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A trust CEO has given an insight into what managing a struggling organisation can be like.
Simon Morritt was speaking to HSJ in the wake of a critical Care Quality Commission report that branded leadership at York and Scarborough Foundation Trust “inadequate” and said staff had ignored inspectors when they tried to raise concerns during their visit.
He said the report had been difficult for staff to deal with, coming more than six months after the first part of the inspection had started. And he admitted it would take time to turn the dial on culture: “What’s important as well is that we’re not blown off course. So, the direction that we set, we stick to that, and we stay on that course.
“One of the challenges with organisations that are under distress is that you tend to become quite reactive. It’s a bit like whack-a-mole, the next one [issue] that pops up you think we need to focus all our energy over there.”
The trust CEO declined to put a timeline on improvements: “These are difficult times for the NHS. I think if we were to say within 12 months we want to be outstanding, I’d be laughed at.”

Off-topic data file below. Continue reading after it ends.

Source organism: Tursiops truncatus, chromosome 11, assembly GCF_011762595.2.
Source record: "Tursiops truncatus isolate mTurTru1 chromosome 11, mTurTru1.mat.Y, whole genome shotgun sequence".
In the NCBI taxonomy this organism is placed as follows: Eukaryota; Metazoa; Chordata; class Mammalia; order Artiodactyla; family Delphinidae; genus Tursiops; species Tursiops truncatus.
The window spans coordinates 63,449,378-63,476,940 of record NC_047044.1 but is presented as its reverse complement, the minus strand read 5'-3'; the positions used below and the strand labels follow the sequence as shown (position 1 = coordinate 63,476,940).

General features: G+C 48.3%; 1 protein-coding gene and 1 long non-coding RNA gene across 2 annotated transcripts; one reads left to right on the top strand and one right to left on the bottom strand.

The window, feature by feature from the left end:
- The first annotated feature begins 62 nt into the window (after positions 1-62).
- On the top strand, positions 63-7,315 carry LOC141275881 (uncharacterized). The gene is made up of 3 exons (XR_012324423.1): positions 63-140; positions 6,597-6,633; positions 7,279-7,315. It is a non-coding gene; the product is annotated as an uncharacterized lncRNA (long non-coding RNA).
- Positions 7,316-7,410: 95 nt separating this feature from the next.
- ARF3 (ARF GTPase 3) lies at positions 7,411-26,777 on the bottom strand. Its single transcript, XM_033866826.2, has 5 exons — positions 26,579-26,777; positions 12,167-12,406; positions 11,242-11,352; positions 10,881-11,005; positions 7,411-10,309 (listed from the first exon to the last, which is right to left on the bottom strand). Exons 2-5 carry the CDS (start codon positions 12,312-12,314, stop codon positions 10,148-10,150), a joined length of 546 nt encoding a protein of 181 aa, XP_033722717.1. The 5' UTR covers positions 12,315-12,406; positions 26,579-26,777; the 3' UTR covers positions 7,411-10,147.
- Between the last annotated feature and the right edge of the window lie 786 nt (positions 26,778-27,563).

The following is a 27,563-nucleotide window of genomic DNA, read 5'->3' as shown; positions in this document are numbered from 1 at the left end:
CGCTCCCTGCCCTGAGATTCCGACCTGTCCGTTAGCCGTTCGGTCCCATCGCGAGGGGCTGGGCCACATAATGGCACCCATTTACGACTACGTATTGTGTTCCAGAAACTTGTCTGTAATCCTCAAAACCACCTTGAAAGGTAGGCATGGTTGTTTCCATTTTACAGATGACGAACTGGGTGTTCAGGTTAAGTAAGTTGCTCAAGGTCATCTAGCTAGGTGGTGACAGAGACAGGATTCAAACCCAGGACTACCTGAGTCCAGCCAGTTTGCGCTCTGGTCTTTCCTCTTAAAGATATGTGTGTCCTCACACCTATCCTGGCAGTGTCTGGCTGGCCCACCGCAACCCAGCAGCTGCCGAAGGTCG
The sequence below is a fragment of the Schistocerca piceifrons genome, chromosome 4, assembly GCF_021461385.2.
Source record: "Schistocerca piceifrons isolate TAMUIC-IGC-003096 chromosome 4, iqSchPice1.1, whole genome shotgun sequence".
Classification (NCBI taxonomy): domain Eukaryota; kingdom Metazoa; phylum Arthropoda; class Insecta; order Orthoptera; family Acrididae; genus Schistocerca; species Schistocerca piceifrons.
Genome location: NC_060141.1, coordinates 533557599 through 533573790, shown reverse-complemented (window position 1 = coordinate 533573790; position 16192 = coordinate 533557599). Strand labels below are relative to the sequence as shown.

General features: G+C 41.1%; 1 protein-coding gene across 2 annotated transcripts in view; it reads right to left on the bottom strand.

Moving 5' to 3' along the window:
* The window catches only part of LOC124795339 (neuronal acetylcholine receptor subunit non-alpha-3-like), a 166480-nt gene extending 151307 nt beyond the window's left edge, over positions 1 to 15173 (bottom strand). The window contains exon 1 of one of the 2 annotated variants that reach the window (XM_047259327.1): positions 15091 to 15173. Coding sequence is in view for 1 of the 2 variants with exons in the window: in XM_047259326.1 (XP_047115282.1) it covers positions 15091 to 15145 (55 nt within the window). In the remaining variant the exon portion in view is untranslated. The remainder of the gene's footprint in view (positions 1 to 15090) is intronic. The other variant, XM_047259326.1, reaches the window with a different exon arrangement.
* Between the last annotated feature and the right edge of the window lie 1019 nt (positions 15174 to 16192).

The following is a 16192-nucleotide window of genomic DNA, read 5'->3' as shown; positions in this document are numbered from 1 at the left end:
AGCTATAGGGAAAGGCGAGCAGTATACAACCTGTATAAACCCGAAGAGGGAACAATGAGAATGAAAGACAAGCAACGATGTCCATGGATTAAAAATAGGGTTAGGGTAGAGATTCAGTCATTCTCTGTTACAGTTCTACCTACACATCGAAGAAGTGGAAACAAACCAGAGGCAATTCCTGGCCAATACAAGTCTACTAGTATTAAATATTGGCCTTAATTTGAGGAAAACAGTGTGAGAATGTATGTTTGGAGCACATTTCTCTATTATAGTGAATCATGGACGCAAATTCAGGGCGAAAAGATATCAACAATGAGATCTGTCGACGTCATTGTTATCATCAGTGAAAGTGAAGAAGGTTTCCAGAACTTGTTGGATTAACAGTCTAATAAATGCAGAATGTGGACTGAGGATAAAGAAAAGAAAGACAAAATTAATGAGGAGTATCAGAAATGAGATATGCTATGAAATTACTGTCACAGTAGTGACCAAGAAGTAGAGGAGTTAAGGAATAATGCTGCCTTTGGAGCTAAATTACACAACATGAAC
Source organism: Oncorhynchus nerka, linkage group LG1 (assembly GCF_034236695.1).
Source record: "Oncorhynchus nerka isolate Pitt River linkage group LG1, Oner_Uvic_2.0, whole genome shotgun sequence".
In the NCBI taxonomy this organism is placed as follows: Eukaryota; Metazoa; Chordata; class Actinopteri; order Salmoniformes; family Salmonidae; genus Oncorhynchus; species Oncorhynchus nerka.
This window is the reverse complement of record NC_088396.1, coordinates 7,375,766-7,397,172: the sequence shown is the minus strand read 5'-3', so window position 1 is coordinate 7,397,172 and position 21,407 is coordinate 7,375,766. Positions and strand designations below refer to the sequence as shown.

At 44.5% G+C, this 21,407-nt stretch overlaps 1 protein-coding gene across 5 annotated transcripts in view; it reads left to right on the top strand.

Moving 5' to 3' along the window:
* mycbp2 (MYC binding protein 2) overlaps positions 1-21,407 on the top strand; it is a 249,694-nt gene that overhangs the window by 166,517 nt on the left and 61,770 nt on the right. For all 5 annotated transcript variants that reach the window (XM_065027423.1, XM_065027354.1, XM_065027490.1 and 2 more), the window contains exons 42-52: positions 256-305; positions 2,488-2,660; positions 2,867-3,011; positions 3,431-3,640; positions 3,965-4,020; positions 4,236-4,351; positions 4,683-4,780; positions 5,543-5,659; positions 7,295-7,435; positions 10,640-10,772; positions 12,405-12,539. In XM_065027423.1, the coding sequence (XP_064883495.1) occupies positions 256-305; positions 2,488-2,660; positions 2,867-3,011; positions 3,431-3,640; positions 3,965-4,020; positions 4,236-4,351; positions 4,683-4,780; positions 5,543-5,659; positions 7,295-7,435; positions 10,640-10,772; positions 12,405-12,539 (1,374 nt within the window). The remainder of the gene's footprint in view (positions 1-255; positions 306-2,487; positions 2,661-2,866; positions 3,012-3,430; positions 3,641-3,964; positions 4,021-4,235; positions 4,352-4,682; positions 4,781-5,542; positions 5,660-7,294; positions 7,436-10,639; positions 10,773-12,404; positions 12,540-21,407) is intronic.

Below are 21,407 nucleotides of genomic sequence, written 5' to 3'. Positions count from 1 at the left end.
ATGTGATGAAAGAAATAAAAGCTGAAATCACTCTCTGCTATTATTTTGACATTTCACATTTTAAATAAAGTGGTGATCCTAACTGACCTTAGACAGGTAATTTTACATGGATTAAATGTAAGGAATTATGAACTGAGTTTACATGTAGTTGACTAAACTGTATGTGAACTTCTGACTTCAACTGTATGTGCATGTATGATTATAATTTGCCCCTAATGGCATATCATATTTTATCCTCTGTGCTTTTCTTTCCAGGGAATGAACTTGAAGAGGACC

New hope for procurement transparency
A new independent panel will oversee disputes arising from decisions made under a new provider selection regime, the government said yesterday.
The objective is to help ensure that “procurement processes are transparent, fair and propionate, enabling all providers to compete for contracts”, said the Department of Health and Social Care in a response to its consultation on the new rules governing the commissioning of healthcare services.
The PSR has been delayed for more than a year and a goal within government that it would be up and running by the end of the year looks likely to be challenging.
The intent is to move the NHS away from always putting new contracts out to competitive tender and “towards collaboration across the health and care system”, the document says.